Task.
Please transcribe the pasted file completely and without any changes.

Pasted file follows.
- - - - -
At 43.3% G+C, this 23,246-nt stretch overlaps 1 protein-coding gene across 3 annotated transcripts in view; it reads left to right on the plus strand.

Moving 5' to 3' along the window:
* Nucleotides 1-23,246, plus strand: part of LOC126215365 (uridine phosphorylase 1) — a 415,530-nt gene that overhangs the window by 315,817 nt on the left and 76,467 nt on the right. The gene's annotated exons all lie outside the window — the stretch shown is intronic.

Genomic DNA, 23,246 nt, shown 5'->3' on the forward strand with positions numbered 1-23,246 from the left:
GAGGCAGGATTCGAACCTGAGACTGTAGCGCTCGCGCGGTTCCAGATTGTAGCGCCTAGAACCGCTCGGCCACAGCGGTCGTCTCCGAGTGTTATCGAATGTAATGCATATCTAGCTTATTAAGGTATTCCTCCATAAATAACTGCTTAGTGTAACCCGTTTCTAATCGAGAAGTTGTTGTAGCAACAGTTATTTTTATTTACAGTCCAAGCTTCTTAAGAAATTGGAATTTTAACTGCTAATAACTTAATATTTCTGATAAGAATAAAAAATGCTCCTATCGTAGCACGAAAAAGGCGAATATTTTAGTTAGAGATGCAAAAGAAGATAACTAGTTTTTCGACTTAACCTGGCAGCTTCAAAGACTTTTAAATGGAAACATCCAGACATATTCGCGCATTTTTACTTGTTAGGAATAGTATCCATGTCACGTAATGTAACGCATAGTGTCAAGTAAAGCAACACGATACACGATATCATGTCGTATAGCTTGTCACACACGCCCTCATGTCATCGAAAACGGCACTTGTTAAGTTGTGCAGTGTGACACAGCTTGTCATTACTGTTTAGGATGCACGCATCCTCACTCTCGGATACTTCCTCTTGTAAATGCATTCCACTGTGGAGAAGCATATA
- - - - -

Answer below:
At 43.3% G+C, this 23,246-nt stretch overlaps 1 protein-coding gene across 3 annotated transcripts in view; it reads left to right on the plus strand.

Moving 5' to 3' along the window:
* Nucleotides 1-23,246, plus strand: part of LOC126215365 (uridine phosphorylase 1) — a 415,530-nt gene that overhangs the window by 315,817 nt on the left and 76,467 nt on the right. The gene's annotated exons all lie outside the window — the stretch shown is intronic.

Genomic DNA, 23,246 nt, shown 5'->3' on the forward strand with positions numbered 1-23,246 from the left:
GAGGCAGGATTCGAACCTGAGACTGTAGCGCTCGCGCGGTTCCAGATTGTAGCGCCTAGAACCGCTCGGCCACAGCGGTCGTCTCCGAGTGTTATCGAATGTAATGCATATCTAGCTTATTAAGGTATTCCTCCATAAATAACTGCTTAGTGTAACCCGTTTCTAATCGAGAAGTTGTTGTAGCAACAGTTATTTTTATTTACAGTCCAAGCTTCTTAAGAAATTGGAATTTTAACTGCTAATAACTTAATATTTCTGATAAGAATAAAAAATGCTCCTATCGTAGCACGAAAAAGGCGAATATTTTAGTTAGAGATGCAAAAGAAGATAACTAGTTTTTCGACTTAACCTGGCAGCTTCAAAGACTTTTAAATGGAAACATCCAGACATATTCGCGCATTTTTACTTGTTAGGAATAGTATCCATGTCACGTAATGTAACGCATAGTGTCAAGTAAAGCAACACGATACACGATATCATGTCGTATAGCTTGTCACACACGCCCTCATGTCATCGAAAACGGCACTTGTTAAGTTGTGCAGTGTGACACAGCTTGTCATTACTGTTTAGGATGCACGCATCCTCACTCTCGGATACTTCCTCTTGTAAATGCATTCCACTGTGGAGAAGCATATA